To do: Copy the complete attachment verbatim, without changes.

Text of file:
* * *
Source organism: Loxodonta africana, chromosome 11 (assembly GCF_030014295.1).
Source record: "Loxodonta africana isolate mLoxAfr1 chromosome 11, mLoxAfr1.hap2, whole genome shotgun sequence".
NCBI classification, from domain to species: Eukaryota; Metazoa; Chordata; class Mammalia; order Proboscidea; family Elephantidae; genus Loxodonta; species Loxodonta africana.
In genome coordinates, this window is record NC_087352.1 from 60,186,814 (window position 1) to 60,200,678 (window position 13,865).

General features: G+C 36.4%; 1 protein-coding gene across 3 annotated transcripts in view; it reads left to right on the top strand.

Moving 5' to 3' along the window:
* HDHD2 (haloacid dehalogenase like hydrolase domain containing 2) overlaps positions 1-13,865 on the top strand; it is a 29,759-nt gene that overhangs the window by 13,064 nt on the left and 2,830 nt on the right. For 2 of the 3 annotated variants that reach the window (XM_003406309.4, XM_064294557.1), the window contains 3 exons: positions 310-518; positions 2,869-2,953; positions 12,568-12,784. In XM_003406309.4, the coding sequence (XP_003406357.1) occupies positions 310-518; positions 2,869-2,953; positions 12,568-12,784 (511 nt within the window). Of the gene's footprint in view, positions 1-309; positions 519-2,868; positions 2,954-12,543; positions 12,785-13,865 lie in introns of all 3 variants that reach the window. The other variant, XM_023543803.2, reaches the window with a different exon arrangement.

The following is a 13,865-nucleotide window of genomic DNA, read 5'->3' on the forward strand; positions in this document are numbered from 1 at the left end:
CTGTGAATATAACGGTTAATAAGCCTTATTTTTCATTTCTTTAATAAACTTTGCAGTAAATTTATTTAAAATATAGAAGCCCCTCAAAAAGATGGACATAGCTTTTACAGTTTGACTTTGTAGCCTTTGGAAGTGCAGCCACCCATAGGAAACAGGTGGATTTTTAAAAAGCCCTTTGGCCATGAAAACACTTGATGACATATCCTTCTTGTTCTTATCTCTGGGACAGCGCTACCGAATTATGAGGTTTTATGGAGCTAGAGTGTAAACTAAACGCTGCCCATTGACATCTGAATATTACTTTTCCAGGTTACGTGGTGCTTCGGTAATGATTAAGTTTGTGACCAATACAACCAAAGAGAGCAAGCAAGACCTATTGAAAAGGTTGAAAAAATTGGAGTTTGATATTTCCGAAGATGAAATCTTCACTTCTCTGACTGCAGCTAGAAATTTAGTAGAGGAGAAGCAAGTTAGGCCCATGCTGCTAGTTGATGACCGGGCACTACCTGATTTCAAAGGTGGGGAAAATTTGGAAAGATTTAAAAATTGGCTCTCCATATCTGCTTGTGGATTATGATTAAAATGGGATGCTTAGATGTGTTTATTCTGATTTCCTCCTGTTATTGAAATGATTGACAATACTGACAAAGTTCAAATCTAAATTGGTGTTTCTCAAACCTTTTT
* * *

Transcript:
Source organism: Loxodonta africana, chromosome 11 (assembly GCF_030014295.1).
Source record: "Loxodonta africana isolate mLoxAfr1 chromosome 11, mLoxAfr1.hap2, whole genome shotgun sequence".
NCBI classification, from domain to species: Eukaryota; Metazoa; Chordata; class Mammalia; order Proboscidea; family Elephantidae; genus Loxodonta; species Loxodonta africana.
In genome coordinates, this window is record NC_087352.1 from 60,186,814 (window position 1) to 60,200,678 (window position 13,865).

General features: G+C 36.4%; 1 protein-coding gene across 3 annotated transcripts in view; it reads left to right on the top strand.

Moving 5' to 3' along the window:
* HDHD2 (haloacid dehalogenase like hydrolase domain containing 2) overlaps positions 1-13,865 on the top strand; it is a 29,759-nt gene that overhangs the window by 13,064 nt on the left and 2,830 nt on the right. For 2 of the 3 annotated variants that reach the window (XM_003406309.4, XM_064294557.1), the window contains 3 exons: positions 310-518; positions 2,869-2,953; positions 12,568-12,784. In XM_003406309.4, the coding sequence (XP_003406357.1) occupies positions 310-518; positions 2,869-2,953; positions 12,568-12,784 (511 nt within the window). Of the gene's footprint in view, positions 1-309; positions 519-2,868; positions 2,954-12,543; positions 12,785-13,865 lie in introns of all 3 variants that reach the window. The other variant, XM_023543803.2, reaches the window with a different exon arrangement.

The following is a 13,865-nucleotide window of genomic DNA, read 5'->3' on the forward strand; positions in this document are numbered from 1 at the left end:
CTGTGAATATAACGGTTAATAAGCCTTATTTTTCATTTCTTTAATAAACTTTGCAGTAAATTTATTTAAAATATAGAAGCCCCTCAAAAAGATGGACATAGCTTTTACAGTTTGACTTTGTAGCCTTTGGAAGTGCAGCCACCCATAGGAAACAGGTGGATTTTTAAAAAGCCCTTTGGCCATGAAAACACTTGATGACATATCCTTCTTGTTCTTATCTCTGGGACAGCGCTACCGAATTATGAGGTTTTATGGAGCTAGAGTGTAAACTAAACGCTGCCCATTGACATCTGAATATTACTTTTCCAGGTTACGTGGTGCTTCGGTAATGATTAAGTTTGTGACCAATACAACCAAAGAGAGCAAGCAAGACCTATTGAAAAGGTTGAAAAAATTGGAGTTTGATATTTCCGAAGATGAAATCTTCACTTCTCTGACTGCAGCTAGAAATTTAGTAGAGGAGAAGCAAGTTAGGCCCATGCTGCTAGTTGATGACCGGGCACTACCTGATTTCAAAGGTGGGGAAAATTTGGAAAGATTTAAAAATTGGCTCTCCATATCTGCTTGTGGATTATGATTAAAATGGGATGCTTAGATGTGTTTATTCTGATTTCCTCCTGTTATTGAAATGATTGACAATACTGACAAAGTTCAAATCTAAATTGGTGTTTCTCAAACCTTTTT